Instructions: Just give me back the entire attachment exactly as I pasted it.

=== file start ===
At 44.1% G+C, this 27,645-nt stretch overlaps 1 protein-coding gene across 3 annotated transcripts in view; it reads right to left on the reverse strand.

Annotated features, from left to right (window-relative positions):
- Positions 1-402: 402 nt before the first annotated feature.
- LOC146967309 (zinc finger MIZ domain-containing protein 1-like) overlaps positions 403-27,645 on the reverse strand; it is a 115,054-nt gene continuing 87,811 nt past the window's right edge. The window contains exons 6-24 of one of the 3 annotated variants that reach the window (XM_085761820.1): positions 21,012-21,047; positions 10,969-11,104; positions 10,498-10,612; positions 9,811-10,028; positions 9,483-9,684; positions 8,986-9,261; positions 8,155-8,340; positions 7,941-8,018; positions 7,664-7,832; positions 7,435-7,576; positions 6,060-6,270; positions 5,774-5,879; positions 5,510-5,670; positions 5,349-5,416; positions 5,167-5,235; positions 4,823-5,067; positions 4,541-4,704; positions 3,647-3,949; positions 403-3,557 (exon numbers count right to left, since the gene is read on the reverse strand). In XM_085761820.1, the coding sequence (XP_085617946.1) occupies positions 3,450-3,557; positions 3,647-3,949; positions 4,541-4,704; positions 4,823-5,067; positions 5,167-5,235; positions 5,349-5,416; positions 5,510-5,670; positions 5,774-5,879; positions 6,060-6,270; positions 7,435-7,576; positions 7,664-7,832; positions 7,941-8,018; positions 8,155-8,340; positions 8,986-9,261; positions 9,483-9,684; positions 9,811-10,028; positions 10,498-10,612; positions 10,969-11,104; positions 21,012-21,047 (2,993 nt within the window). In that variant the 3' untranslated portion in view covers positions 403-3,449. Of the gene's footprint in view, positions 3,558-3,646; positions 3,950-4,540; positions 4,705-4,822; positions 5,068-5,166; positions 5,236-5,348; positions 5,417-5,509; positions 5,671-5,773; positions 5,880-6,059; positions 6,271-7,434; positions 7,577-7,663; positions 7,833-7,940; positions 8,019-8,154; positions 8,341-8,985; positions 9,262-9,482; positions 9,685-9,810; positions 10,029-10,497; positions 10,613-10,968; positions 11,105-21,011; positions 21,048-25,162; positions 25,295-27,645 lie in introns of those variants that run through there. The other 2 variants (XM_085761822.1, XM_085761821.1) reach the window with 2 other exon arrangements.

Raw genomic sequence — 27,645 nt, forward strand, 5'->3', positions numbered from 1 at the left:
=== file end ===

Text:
At 44.1% G+C, this 27,645-nt stretch overlaps 1 protein-coding gene across 3 annotated transcripts in view; it reads right to left on the reverse strand.

Annotated features, from left to right (window-relative positions):
- Positions 1-402: 402 nt before the first annotated feature.
- LOC146967309 (zinc finger MIZ domain-containing protein 1-like) overlaps positions 403-27,645 on the reverse strand; it is a 115,054-nt gene continuing 87,811 nt past the window's right edge. The window contains exons 6-24 of one of the 3 annotated variants that reach the window (XM_085761820.1): positions 21,012-21,047; positions 10,969-11,104; positions 10,498-10,612; positions 9,811-10,028; positions 9,483-9,684; positions 8,986-9,261; positions 8,155-8,340; positions 7,941-8,018; positions 7,664-7,832; positions 7,435-7,576; positions 6,060-6,270; positions 5,774-5,879; positions 5,510-5,670; positions 5,349-5,416; positions 5,167-5,235; positions 4,823-5,067; positions 4,541-4,704; positions 3,647-3,949; positions 403-3,557 (exon numbers count right to left, since the gene is read on the reverse strand). In XM_085761820.1, the coding sequence (XP_085617946.1) occupies positions 3,450-3,557; positions 3,647-3,949; positions 4,541-4,704; positions 4,823-5,067; positions 5,167-5,235; positions 5,349-5,416; positions 5,510-5,670; positions 5,774-5,879; positions 6,060-6,270; positions 7,435-7,576; positions 7,664-7,832; positions 7,941-8,018; positions 8,155-8,340; positions 8,986-9,261; positions 9,483-9,684; positions 9,811-10,028; positions 10,498-10,612; positions 10,969-11,104; positions 21,012-21,047 (2,993 nt within the window). In that variant the 3' untranslated portion in view covers positions 403-3,449. Of the gene's footprint in view, positions 3,558-3,646; positions 3,950-4,540; positions 4,705-4,822; positions 5,068-5,166; positions 5,236-5,348; positions 5,417-5,509; positions 5,671-5,773; positions 5,880-6,059; positions 6,271-7,434; positions 7,577-7,663; positions 7,833-7,940; positions 8,019-8,154; positions 8,341-8,985; positions 9,262-9,482; positions 9,685-9,810; positions 10,029-10,497; positions 10,613-10,968; positions 11,105-21,011; positions 21,048-25,162; positions 25,295-27,645 lie in introns of those variants that run through there. The other 2 variants (XM_085761822.1, XM_085761821.1) reach the window with 2 other exon arrangements.

Raw genomic sequence — 27,645 nt, forward strand, 5'->3', positions numbered from 1 at the left: